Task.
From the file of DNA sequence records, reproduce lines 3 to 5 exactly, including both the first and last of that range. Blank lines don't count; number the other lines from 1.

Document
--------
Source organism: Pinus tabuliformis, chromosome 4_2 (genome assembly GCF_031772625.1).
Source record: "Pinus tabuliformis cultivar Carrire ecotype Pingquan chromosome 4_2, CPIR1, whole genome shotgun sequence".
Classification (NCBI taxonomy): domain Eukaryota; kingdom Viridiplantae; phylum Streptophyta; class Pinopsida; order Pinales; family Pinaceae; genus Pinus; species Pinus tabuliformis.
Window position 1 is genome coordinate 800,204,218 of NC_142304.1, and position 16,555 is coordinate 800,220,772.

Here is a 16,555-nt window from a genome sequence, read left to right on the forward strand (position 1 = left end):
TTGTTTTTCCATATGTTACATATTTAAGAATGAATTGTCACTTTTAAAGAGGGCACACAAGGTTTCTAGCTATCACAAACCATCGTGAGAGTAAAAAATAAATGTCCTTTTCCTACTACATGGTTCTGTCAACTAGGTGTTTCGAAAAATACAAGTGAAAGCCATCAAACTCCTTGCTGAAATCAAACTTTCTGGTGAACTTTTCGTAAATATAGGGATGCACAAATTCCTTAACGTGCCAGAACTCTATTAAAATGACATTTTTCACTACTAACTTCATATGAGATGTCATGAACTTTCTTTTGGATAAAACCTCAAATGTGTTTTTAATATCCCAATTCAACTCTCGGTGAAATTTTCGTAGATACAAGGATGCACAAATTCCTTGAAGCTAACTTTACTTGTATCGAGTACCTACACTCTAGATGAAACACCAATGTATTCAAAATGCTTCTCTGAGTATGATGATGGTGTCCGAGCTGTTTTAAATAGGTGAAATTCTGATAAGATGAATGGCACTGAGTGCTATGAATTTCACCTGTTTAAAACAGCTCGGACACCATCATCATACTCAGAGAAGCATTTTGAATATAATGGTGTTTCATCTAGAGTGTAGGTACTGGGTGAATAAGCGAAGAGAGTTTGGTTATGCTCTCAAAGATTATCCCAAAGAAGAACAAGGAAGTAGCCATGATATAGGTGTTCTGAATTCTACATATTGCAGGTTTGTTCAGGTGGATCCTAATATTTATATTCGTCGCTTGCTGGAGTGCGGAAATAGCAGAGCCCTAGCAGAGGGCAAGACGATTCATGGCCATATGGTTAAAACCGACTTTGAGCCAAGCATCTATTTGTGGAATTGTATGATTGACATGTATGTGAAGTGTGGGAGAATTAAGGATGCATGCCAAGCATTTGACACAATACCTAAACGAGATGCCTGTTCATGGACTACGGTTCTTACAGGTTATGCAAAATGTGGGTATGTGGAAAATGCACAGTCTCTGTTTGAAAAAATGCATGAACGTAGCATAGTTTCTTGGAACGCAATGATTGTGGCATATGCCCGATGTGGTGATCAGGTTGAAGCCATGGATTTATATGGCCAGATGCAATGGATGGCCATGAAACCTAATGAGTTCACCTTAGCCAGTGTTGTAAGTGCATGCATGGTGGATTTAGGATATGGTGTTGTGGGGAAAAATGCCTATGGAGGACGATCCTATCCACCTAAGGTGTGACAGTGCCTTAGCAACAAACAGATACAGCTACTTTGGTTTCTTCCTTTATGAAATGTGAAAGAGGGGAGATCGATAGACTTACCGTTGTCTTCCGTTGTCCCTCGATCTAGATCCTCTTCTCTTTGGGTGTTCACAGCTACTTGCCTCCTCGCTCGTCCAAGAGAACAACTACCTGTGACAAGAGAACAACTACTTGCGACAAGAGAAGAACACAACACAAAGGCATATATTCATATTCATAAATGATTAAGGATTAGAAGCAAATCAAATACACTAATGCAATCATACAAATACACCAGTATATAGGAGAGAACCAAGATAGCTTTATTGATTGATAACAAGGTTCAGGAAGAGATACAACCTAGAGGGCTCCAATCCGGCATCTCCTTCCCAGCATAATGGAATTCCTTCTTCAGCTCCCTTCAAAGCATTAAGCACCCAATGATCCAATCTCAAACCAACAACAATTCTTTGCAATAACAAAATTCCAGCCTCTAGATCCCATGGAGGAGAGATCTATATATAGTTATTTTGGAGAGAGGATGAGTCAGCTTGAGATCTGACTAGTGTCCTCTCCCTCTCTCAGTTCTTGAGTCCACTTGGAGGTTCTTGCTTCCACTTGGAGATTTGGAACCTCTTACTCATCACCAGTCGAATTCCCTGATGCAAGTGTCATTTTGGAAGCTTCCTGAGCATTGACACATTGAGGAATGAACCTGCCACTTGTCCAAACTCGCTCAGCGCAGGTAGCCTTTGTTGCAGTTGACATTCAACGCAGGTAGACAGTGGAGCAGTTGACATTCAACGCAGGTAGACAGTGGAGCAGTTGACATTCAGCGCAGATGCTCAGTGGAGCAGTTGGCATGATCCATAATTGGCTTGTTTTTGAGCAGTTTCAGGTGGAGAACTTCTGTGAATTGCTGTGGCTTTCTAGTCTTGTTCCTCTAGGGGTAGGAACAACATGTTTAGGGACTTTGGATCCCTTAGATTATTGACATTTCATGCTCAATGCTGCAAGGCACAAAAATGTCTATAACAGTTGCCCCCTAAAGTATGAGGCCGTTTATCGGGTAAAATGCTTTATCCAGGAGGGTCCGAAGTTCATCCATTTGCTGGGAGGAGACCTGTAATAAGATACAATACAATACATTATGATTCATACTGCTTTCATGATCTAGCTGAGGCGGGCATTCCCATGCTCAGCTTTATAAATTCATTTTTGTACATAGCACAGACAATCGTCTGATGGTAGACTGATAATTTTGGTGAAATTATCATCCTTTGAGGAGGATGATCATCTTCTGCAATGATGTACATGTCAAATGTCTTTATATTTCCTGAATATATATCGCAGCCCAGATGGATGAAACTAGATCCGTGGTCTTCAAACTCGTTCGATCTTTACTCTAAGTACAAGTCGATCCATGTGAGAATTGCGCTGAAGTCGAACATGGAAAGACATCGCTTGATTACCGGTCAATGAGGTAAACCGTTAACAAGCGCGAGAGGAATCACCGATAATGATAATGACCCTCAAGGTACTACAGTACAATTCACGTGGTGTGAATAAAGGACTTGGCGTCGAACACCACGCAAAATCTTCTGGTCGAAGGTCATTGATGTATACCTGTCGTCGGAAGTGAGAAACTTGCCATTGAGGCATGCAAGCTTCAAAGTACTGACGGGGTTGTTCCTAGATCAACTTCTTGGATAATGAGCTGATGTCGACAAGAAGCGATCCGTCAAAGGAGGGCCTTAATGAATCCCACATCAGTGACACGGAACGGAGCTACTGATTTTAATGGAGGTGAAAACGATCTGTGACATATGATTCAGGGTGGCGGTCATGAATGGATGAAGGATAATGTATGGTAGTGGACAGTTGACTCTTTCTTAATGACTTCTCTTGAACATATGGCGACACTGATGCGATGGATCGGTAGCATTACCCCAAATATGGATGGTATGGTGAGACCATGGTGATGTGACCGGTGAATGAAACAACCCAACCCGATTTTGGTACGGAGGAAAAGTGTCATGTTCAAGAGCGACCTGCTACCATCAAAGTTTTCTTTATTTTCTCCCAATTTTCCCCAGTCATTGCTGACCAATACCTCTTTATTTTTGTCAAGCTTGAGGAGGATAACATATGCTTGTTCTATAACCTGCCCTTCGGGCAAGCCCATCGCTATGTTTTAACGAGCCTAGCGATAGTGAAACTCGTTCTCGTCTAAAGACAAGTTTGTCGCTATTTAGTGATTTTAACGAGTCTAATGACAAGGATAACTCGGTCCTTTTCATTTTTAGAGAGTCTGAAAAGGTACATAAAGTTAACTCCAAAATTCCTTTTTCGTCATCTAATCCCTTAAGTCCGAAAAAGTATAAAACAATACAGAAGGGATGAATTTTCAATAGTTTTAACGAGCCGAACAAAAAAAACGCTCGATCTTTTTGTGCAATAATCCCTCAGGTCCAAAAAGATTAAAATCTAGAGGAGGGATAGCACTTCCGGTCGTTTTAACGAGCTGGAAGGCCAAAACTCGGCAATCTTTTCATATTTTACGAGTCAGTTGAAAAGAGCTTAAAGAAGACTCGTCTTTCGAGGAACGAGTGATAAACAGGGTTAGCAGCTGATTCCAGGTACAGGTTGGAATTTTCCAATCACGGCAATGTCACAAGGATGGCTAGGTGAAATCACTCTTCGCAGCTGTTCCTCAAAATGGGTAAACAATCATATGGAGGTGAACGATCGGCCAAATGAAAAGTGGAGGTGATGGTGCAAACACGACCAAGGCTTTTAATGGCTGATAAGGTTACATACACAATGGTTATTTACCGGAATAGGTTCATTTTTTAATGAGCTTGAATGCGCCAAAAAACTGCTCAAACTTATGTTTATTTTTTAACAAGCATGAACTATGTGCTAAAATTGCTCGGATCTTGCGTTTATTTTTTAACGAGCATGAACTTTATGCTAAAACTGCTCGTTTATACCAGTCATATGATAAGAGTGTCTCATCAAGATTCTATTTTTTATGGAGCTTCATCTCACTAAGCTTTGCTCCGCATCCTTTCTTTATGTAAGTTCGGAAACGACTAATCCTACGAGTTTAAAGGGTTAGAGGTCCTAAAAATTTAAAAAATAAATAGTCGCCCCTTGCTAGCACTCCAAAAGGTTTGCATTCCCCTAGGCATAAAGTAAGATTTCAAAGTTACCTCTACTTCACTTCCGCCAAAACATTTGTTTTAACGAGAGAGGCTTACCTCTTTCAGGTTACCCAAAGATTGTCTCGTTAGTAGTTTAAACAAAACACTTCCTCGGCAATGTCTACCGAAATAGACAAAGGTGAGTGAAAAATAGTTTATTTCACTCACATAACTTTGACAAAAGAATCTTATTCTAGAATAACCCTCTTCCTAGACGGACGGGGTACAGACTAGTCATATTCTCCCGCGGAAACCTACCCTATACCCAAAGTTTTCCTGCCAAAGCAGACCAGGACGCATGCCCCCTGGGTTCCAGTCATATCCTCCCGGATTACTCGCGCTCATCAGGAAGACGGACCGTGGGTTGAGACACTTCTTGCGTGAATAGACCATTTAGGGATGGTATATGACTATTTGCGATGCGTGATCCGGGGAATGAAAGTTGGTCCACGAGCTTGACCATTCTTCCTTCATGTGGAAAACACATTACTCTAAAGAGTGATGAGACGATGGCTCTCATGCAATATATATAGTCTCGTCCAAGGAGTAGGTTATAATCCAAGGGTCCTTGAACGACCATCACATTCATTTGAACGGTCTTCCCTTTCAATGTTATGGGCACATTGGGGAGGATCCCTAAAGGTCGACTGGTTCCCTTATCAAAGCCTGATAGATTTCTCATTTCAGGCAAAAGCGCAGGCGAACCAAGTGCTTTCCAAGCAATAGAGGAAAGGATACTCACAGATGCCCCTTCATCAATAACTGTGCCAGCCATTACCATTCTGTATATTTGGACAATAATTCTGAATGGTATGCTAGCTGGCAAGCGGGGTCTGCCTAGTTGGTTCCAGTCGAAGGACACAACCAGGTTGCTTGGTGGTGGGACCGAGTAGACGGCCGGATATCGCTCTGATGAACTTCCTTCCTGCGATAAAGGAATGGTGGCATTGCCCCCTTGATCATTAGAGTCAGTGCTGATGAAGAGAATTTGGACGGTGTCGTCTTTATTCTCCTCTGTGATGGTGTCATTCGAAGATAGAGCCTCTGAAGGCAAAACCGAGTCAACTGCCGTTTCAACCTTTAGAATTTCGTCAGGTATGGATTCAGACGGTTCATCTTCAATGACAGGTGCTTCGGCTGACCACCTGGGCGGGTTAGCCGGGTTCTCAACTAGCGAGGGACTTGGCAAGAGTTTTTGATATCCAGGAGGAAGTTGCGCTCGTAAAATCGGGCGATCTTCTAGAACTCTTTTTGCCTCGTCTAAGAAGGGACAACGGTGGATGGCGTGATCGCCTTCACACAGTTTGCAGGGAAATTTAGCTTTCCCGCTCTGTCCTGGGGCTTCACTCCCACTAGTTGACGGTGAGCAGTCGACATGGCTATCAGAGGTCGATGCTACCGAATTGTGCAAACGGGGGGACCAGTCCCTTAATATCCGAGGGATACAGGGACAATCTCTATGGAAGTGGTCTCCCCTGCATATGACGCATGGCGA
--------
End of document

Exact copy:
Classification (NCBI taxonomy): domain Eukaryota; kingdom Viridiplantae; phylum Streptophyta; class Pinopsida; order Pinales; family Pinaceae; genus Pinus; species Pinus tabuliformis.
Window position 1 is genome coordinate 800,204,218 of NC_142304.1, and position 16,555 is coordinate 800,220,772.

Here is a 16,555-nt window from a genome sequence, read left to right on the forward strand (position 1 = left end):